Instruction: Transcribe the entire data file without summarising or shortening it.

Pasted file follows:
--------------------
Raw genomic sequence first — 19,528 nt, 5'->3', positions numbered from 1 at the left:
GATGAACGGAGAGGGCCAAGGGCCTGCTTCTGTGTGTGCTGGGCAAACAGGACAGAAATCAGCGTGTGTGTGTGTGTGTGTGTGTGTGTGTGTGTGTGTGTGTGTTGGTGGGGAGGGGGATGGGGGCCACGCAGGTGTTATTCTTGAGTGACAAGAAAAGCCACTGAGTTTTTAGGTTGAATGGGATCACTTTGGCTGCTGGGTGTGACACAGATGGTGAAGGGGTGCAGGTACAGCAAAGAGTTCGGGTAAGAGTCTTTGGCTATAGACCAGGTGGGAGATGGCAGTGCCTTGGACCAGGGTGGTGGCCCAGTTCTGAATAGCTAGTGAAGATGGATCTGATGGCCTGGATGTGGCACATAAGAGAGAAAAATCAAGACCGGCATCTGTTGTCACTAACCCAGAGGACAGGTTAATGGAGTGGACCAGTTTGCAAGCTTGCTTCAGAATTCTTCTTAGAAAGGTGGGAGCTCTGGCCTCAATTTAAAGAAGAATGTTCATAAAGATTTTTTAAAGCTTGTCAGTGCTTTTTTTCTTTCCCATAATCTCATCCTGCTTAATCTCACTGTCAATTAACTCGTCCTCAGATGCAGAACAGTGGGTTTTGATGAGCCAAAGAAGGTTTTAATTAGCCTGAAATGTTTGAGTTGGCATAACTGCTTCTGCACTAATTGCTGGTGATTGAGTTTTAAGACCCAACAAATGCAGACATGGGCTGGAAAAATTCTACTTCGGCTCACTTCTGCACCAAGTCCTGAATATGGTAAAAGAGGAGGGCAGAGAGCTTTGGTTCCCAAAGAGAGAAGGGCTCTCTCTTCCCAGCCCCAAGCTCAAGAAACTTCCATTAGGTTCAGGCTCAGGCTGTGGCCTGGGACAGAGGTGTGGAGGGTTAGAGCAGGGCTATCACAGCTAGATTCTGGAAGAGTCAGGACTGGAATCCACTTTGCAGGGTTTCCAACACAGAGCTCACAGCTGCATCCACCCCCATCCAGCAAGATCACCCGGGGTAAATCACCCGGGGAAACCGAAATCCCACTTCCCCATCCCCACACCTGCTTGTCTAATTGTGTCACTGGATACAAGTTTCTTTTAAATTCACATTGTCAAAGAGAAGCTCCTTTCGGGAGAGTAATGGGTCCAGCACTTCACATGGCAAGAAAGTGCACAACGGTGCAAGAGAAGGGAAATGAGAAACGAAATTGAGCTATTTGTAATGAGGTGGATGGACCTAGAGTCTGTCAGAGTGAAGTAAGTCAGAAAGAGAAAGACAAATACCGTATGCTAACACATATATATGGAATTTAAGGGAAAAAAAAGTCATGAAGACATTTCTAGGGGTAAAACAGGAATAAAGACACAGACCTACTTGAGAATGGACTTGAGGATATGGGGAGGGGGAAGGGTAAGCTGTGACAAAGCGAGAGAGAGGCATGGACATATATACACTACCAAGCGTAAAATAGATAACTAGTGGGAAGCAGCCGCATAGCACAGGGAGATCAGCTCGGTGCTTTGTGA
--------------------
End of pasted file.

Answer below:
Raw genomic sequence first — 19,528 nt, 5'->3', positions numbered from 1 at the left:
GATGAACGGAGAGGGCCAAGGGCCTGCTTCTGTGTGTGCTGGGCAAACAGGACAGAAATCAGCGTGTGTGTGTGTGTGTGTGTGTGTGTGTGTGTGTGTGTGTGTTGGTGGGGAGGGGGATGGGGGCCACGCAGGTGTTATTCTTGAGTGACAAGAAAAGCCACTGAGTTTTTAGGTTGAATGGGATCACTTTGGCTGCTGGGTGTGACACAGATGGTGAAGGGGTGCAGGTACAGCAAAGAGTTCGGGTAAGAGTCTTTGGCTATAGACCAGGTGGGAGATGGCAGTGCCTTGGACCAGGGTGGTGGCCCAGTTCTGAATAGCTAGTGAAGATGGATCTGATGGCCTGGATGTGGCACATAAGAGAGAAAAATCAAGACCGGCATCTGTTGTCACTAACCCAGAGGACAGGTTAATGGAGTGGACCAGTTTGCAAGCTTGCTTCAGAATTCTTCTTAGAAAGGTGGGAGCTCTGGCCTCAATTTAAAGAAGAATGTTCATAAAGATTTTTTAAAGCTTGTCAGTGCTTTTTTTCTTTCCCATAATCTCATCCTGCTTAATCTCACTGTCAATTAACTCGTCCTCAGATGCAGAACAGTGGGTTTTGATGAGCCAAAGAAGGTTTTAATTAGCCTGAAATGTTTGAGTTGGCATAACTGCTTCTGCACTAATTGCTGGTGATTGAGTTTTAAGACCCAACAAATGCAGACATGGGCTGGAAAAATTCTACTTCGGCTCACTTCTGCACCAAGTCCTGAATATGGTAAAAGAGGAGGGCAGAGAGCTTTGGTTCCCAAAGAGAGAAGGGCTCTCTCTTCCCAGCCCCAAGCTCAAGAAACTTCCATTAGGTTCAGGCTCAGGCTGTGGCCTGGGACAGAGGTGTGGAGGGTTAGAGCAGGGCTATCACAGCTAGATTCTGGAAGAGTCAGGACTGGAATCCACTTTGCAGGGTTTCCAACACAGAGCTCACAGCTGCATCCACCCCCATCCAGCAAGATCACCCGGGGTAAATCACCCGGGGAAACCGAAATCCCACTTCCCCATCCCCACACCTGCTTGTCTAATTGTGTCACTGGATACAAGTTTCTTTTAAATTCACATTGTCAAAGAGAAGCTCCTTTCGGGAGAGTAATGGGTCCAGCACTTCACATGGCAAGAAAGTGCACAACGGTGCAAGAGAAGGGAAATGAGAAACGAAATTGAGCTATTTGTAATGAGGTGGATGGACCTAGAGTCTGTCAGAGTGAAGTAAGTCAGAAAGAGAAAGACAAATACCGTATGCTAACACATATATATGGAATTTAAGGGAAAAAAAAGTCATGAAGACATTTCTAGGGGTAAAACAGGAATAAAGACACAGACCTACTTGAGAATGGACTTGAGGATATGGGGAGGGGGAAGGGTAAGCTGTGACAAAGCGAGAGAGAGGCATGGACATATATACACTACCAAGCGTAAAATAGATAACTAGTGGGAAGCAGCCGCATAGCACAGGGAGATCAGCTCGGTGCTTTGTGA